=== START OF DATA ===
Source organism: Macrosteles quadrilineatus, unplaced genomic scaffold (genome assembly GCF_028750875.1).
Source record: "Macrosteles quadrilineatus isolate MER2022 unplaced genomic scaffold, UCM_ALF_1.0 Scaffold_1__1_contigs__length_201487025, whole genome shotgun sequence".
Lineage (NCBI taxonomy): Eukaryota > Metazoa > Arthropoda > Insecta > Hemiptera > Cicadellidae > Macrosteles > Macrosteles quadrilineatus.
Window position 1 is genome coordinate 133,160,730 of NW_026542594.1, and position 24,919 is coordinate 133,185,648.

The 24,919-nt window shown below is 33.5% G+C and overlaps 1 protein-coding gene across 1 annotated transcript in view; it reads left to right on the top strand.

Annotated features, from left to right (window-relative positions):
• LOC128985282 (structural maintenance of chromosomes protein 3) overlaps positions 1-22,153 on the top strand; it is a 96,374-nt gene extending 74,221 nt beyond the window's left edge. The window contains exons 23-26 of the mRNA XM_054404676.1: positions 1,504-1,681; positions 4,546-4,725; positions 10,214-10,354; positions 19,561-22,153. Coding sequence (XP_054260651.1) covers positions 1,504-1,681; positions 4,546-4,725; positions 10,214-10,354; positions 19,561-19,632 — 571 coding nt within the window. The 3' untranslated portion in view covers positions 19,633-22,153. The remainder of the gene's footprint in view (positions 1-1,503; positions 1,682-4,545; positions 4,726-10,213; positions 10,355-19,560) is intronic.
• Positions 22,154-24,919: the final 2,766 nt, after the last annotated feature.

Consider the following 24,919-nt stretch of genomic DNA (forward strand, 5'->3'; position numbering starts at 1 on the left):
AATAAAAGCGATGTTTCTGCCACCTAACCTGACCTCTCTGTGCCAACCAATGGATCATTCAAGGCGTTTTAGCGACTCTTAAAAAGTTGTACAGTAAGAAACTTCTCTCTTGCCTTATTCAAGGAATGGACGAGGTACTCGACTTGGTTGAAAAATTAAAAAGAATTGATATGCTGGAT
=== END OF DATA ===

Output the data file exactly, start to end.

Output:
Source organism: Macrosteles quadrilineatus, unplaced genomic scaffold (genome assembly GCF_028750875.1).
Source record: "Macrosteles quadrilineatus isolate MER2022 unplaced genomic scaffold, UCM_ALF_1.0 Scaffold_1__1_contigs__length_201487025, whole genome shotgun sequence".
Lineage (NCBI taxonomy): Eukaryota > Metazoa > Arthropoda > Insecta > Hemiptera > Cicadellidae > Macrosteles > Macrosteles quadrilineatus.
Window position 1 is genome coordinate 133,160,730 of NW_026542594.1, and position 24,919 is coordinate 133,185,648.

The 24,919-nt window shown below is 33.5% G+C and overlaps 1 protein-coding gene across 1 annotated transcript in view; it reads left to right on the top strand.

Annotated features, from left to right (window-relative positions):
• LOC128985282 (structural maintenance of chromosomes protein 3) overlaps positions 1-22,153 on the top strand; it is a 96,374-nt gene extending 74,221 nt beyond the window's left edge. The window contains exons 23-26 of the mRNA XM_054404676.1: positions 1,504-1,681; positions 4,546-4,725; positions 10,214-10,354; positions 19,561-22,153. Coding sequence (XP_054260651.1) covers positions 1,504-1,681; positions 4,546-4,725; positions 10,214-10,354; positions 19,561-19,632 — 571 coding nt within the window. The 3' untranslated portion in view covers positions 19,633-22,153. The remainder of the gene's footprint in view (positions 1-1,503; positions 1,682-4,545; positions 4,726-10,213; positions 10,355-19,560) is intronic.
• Positions 22,154-24,919: the final 2,766 nt, after the last annotated feature.

Consider the following 24,919-nt stretch of genomic DNA (forward strand, 5'->3'; position numbering starts at 1 on the left):
AATAAAAGCGATGTTTCTGCCACCTAACCTGACCTCTCTGTGCCAACCAATGGATCATTCAAGGCGTTTTAGCGACTCTTAAAAAGTTGTACAGTAAGAAACTTCTCTCTTGCCTTATTCAAGGAATGGACGAGGTACTCGACTTGGTTGAAAAATTAAAAAGAATTGATATGCTGGAT